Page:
4. An analogical approach to teaching contour maps. Steven Weisberg (SILC, Temple); Dedre Gentner, David Rapp, & Matt Jacovina (SILC, NU).
  5. Development of a Mental Folding Assessment for Children. Justin Harris, Nora Newcombe (SILC, Temple); Raedy Ping, Susan Levine, & Joanna Schiffman (SILC, UC).
  6. Coordinating cross-sectioning efforts between Temple and UC. Kristin Gagnier (SILC, Temple); Raedy Ping, Chris Young (SILC, UC); & Kinnari Atit (SILC, Temple).
  7. Comparison and Contrast in Children’s Acquisition of Shape Categories. Linsey Smith, Micah Goldwater (SILC, NU); Raedy Ping (SILC, UC), & Bryan Matlen (PSLC, Carnegie Mellon).
  8. Perceptions of effort and distance estimation. Matthew E. Jacovina, David N. Rapp (SILC, NU); Steven Weisberg, Thomas Shipley (SILC, Temple); & Carol Ormand (Carleton College).
  9. Representing Space: Exploring the Relationships between Gesturing, Sketching, and Geoscience Understanding in Children. Bryan Matlen (PSLC, Carnegie Mellon); Kinnari Atit (SILC, Temple); Tilbe Goksun (SILC, University of Pennsylvania); Martina Rau, & Maria Ptouchkina (PSLC, Carnegie Mellon).
  10. (Planned) Psychosocial Effects and Mechanisms of Spatial Training. David Miller, David Uttal (SILC, NU); & Sian Beilock (SILC, UC).
  11. (Planned) Children's Question Asking on Spatial and Non-Spatial Tasks. Jamie Jirout (SILC, Temple); Raedy Ping, & Susan Levine (SILC, UC).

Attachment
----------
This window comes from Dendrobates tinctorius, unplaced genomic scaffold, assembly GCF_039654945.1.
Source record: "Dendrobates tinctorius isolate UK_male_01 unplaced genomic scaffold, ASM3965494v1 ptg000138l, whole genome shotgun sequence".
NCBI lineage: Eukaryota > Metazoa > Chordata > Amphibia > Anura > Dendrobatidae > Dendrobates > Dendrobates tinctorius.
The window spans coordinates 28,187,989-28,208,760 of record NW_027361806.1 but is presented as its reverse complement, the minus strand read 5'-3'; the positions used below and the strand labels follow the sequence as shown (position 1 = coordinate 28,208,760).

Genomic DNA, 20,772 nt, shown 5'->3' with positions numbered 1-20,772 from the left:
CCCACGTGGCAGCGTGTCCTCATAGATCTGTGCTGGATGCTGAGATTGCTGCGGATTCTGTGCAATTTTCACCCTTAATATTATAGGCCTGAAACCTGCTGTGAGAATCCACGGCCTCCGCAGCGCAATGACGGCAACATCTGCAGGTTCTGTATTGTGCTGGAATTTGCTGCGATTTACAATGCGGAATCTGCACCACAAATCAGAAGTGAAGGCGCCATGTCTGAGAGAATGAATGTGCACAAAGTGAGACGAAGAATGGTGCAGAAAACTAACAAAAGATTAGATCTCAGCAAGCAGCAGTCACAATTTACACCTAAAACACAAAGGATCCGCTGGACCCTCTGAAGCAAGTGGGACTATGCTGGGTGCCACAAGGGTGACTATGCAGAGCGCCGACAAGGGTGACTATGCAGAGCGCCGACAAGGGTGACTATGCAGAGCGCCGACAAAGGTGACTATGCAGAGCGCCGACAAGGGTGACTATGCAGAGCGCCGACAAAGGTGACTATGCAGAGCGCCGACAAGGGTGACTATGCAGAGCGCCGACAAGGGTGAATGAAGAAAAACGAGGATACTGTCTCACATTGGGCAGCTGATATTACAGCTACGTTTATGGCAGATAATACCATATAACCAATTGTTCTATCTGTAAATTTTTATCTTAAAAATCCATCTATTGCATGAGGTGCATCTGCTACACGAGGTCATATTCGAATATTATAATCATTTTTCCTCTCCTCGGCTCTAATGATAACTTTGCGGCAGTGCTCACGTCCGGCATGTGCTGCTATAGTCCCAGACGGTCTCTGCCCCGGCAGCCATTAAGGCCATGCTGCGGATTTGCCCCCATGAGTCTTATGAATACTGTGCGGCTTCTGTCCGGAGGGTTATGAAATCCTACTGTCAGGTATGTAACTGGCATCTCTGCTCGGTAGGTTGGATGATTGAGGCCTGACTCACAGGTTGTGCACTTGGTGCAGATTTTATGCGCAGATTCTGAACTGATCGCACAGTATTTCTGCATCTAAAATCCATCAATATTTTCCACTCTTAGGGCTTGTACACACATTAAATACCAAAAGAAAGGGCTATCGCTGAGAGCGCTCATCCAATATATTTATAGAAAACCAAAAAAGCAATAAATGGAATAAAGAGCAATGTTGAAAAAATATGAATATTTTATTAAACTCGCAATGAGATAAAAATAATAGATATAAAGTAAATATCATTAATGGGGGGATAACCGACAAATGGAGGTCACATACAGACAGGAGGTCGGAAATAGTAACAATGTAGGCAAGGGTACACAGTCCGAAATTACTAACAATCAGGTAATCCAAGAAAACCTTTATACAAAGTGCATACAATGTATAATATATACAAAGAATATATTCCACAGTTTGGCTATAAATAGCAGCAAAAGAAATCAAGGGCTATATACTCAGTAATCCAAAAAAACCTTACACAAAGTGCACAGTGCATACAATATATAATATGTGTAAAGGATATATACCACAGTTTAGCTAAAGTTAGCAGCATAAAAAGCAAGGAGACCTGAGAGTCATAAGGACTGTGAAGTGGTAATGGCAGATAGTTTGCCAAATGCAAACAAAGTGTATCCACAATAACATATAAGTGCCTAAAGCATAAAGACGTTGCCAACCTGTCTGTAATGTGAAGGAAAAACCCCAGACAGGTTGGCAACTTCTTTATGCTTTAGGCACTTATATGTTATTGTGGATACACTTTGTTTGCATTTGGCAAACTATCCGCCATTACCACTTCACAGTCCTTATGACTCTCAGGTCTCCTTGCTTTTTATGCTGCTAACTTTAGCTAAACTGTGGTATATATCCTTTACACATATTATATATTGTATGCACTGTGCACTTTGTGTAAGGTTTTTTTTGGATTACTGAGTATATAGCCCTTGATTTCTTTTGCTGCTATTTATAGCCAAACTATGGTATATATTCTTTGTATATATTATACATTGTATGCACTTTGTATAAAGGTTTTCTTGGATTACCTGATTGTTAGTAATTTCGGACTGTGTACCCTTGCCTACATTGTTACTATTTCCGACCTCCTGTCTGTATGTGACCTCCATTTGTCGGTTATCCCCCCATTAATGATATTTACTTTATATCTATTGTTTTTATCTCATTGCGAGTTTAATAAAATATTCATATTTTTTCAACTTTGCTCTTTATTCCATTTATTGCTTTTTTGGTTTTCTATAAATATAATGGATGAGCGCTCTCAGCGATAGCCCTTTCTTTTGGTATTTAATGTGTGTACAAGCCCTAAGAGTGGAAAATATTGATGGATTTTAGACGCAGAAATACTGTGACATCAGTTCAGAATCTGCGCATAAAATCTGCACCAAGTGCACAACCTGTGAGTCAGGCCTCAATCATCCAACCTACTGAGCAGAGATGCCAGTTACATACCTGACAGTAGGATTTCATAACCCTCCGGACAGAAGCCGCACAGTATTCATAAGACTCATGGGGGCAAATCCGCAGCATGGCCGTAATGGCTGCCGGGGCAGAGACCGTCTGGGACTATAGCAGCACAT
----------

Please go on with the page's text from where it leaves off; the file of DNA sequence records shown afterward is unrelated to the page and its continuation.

12. (Planned) Spatializing Science Curricula. Jamie Jirout (SILC, Temple); Chris Young, & Susan Levine (SILC, UC).

Detailed Project Descriptions


PROJECT 2: Structural Alignment in a Museum Learning Lab

  • ♦ Affiliations: University of Chicago, Northwestern University
  • ♦ Collaborators (University and Center): Lauren Applebaum, Elizabet Spaepen, Susan Goldin-Meadow, Susan Levine (SILC, UC); & Dedre Gentner (SILC, NU).
  • ♦ Project start date: September 2009

In a study at the Museum of Science and Industry in Chicago, IL, we used structural alignment to teach students in grades 3-6 about the importance of triangles for achieving stable structures. We did this in a classroom lab called City Science: Building Bridges, where classrooms of students learned about basic civil engineering principles in the context of building a bridge. During the course of the lab, students were able to build their own bridges out of construction materials called Uberstix.

In order to investigate the potential benefits of structural alignment, a museum staff member (facilitator) taught the students about the importance of triangles in strong bridges using one of two conditions: high-aligned or low-aligned. In both conditions the facilitator presented three components important to truss bridges (bridges made up of a series of triangles): a triangle, a square braced by a diagonal piece (forming a structure made up of two triangles), and a truss. In the high-aligned condition, the triangle was overlain on the braced square and both the triangle and the braced square were overlain on the truss. In the low-aligned condition, these alignments were not demonstrated. See Figure 2 for a schematic depiction of the two conditions.

Figure 2: Museum Training

Figure 2. Examples of the high-aligned and low-aligned conditions.